Wednesday, December 4, 2013


That has been the talk of the town Over Here lately.  It seems that someone did the numbers and we are down to a mere 7,000 or so banks from nearly 20,000 about 30 years ago which is a hell of a drop but still a hell of a lot of banks.  If one considers that Great Britain at one point in time dominated the world of finance and commerce with something like 5 or 6 indigenous banks and a handful of Colonial institutions (Hankers & Shankers, Standard, Chartered and merchant banks galore), it seems like an even more enormous number.  But consider:  the United States is an enormous and incredibly diverse country, in population, industry, geography and economy.     What plays in Boston may not play on Broadway much less Omaha, so is there rightful concern that 7000 may not be enough as some have suggested to service this marketplace?

It is a really good question one having no easy answer.  Throw into the equation that the banks no longer around tend to be the smaller, community banks who were unable to compete and closed or merged, or those that tried to compete and ran into trouble trying to remain profitable, or those that were simply badly managed and were shut down.  Their market areas were assumed by bigger, often far removed institutions with no ties to the communities they supposedly served and hence, little understanding or empathy with the customers inherited.  There was no Ben the Banker who would approve an equipment loan to his schoolmate Fred the Farmer despite two years of flood followed by drought because Ben knew that Fred would auction his first-born to pay him back.  A credit officer far from the scene would approve or more likely than not disapprove that transaction.  And so would be lost the first rule of credit: Know Your Customer.

This is not a little thing especially when the country finds itself desperately needing to grown to get us out of this economic malaise.  In addition, in this period of consolidation caused in no little extent by the need to protect depositors through mergers, forced or otherwise, the result has been in too many cases punishment delivered to acquiring institutions for the sins of the acquired. resulting in a chilling effect on future credit-related operations.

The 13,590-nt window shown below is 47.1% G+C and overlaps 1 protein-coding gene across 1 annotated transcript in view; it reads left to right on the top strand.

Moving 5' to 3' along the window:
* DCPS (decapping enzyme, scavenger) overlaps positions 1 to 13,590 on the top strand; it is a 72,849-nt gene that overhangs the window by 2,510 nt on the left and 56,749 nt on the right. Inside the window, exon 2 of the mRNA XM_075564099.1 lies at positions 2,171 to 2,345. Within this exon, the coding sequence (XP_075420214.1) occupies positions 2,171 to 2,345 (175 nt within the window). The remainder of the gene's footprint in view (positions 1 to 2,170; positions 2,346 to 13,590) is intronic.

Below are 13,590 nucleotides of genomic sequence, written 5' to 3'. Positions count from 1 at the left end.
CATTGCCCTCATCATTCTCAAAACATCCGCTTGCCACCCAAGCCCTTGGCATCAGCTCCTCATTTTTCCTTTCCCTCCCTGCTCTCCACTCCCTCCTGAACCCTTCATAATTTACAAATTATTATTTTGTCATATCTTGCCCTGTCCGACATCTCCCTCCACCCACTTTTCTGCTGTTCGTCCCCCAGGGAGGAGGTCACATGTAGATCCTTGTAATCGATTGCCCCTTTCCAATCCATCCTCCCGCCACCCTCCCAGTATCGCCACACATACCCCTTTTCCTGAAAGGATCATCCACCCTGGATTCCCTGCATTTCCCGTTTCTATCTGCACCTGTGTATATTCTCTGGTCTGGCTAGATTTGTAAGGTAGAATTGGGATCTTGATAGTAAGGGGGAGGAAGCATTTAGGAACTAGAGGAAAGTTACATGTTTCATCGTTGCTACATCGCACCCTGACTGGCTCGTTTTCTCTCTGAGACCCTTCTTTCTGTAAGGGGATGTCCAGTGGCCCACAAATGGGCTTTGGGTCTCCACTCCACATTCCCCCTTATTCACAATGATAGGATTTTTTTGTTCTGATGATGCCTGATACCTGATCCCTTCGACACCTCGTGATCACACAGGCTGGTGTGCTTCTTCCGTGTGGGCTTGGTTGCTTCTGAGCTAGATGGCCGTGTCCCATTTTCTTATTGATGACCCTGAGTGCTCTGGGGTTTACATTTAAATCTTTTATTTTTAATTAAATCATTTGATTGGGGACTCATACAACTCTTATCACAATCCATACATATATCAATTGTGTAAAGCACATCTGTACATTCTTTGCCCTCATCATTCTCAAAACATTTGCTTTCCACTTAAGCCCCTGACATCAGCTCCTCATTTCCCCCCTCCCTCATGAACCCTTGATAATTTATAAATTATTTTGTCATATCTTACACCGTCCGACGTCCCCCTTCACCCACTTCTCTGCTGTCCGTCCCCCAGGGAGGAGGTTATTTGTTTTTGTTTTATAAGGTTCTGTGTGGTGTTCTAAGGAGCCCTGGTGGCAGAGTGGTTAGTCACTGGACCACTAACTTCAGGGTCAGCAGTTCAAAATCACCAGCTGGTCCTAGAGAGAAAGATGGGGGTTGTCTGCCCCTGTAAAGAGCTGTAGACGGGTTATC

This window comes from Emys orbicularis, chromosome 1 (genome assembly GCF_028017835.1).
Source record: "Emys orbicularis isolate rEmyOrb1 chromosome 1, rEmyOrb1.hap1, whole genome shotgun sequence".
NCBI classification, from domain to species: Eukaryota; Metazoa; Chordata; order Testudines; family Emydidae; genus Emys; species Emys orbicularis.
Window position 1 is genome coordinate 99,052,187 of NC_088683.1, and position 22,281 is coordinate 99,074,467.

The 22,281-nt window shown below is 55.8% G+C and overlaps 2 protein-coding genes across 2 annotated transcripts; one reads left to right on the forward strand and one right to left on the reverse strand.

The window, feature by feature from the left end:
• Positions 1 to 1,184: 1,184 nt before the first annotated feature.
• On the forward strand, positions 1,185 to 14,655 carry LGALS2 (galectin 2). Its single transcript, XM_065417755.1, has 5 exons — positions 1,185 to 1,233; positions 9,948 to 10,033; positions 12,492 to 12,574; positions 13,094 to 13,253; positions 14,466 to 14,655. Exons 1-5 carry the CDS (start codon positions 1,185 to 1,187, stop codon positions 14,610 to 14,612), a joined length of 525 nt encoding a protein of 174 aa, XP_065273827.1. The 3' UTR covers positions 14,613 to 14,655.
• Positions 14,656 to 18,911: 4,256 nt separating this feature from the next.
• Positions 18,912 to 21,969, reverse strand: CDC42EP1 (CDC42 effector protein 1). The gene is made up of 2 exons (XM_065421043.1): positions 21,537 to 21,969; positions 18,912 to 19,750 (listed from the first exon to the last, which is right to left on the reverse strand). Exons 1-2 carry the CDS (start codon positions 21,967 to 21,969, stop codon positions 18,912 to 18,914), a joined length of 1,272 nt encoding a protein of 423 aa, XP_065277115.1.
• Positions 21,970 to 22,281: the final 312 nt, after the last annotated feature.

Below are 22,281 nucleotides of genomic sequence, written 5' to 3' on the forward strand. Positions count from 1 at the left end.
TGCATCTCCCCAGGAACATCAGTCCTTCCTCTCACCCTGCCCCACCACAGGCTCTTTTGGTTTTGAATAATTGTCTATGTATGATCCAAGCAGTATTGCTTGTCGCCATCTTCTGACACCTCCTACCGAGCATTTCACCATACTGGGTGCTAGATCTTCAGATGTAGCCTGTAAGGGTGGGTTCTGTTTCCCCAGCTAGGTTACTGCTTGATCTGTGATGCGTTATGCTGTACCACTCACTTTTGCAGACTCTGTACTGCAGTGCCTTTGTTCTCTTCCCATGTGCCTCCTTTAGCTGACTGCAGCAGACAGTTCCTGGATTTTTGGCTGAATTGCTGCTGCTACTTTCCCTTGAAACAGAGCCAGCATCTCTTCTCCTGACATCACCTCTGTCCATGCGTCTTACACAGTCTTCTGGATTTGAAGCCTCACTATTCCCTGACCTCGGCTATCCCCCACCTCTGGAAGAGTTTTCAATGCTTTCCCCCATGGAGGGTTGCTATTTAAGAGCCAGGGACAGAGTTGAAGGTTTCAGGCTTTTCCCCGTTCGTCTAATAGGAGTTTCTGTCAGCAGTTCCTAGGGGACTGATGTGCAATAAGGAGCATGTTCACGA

Oh, I'm not trying to say that the Morgans and the B of As of this world are without sin, but after a while politically effected prosecutions and enforcement actions accompanied by clearly politically directed regulations take their toll.  The reaction is, "who needs this," and banks stop doing what they are in the business of doing which is to take risk.  And when that happens, well, you can see the result; diminished economic activity all-around.

Another thing happens.  Scared out of making money in traditional ways, banks cast afield for new opportunities for profit in non-conventional areas.  Disaster is often the result.  We have seen this happen with conventional lending with the move to areas such as "structured finance," and capital market activities which all but a very few institutions understand well enough in which to be involved.  Real danger there, but couple that with the coming implementation of the Volker Rule…about which I am damn near certain Mr. Volker wishes he had never begun the discussion…and another source of bank profitability is cut off and it will not be long before we are down to 5,000 banks and heading south.  We haven't thought this thing all the way through I'm afraid as we tend to do most things.  I mean, this is complex stuff…not something simple like providing health care for 325,000,000 people.

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